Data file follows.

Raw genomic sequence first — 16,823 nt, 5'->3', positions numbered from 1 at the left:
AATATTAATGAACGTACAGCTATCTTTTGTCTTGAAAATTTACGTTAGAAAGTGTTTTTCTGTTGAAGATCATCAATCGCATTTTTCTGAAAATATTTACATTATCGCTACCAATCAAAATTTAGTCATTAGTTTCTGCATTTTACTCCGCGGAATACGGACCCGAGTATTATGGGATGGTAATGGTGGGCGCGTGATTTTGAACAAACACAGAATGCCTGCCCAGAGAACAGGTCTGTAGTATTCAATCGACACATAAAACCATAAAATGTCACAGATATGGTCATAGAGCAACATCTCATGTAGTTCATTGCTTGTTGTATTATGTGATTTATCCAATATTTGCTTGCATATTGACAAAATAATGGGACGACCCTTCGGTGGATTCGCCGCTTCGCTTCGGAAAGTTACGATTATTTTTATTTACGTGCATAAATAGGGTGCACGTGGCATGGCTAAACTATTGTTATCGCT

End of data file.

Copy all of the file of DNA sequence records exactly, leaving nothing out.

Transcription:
Raw genomic sequence first — 16,823 nt, 5'->3', positions numbered from 1 at the left:
AATATTAATGAACGTACAGCTATCTTTTGTCTTGAAAATTTACGTTAGAAAGTGTTTTTCTGTTGAAGATCATCAATCGCATTTTTCTGAAAATATTTACATTATCGCTACCAATCAAAATTTAGTCATTAGTTTCTGCATTTTACTCCGCGGAATACGGACCCGAGTATTATGGGATGGTAATGGTGGGCGCGTGATTTTGAACAAACACAGAATGCCTGCCCAGAGAACAGGTCTGTAGTATTCAATCGACACATAAAACCATAAAATGTCACAGATATGGTCATAGAGCAACATCTCATGTAGTTCATTGCTTGTTGTATTATGTGATTTATCCAATATTTGCTTGCATATTGACAAAATAATGGGACGACCCTTCGGTGGATTCGCCGCTTCGCTTCGGAAAGTTACGATTATTTTTATTTACGTGCATAAATAGGGTGCACGTGGCATGGCTAAACTATTGTTATCGCT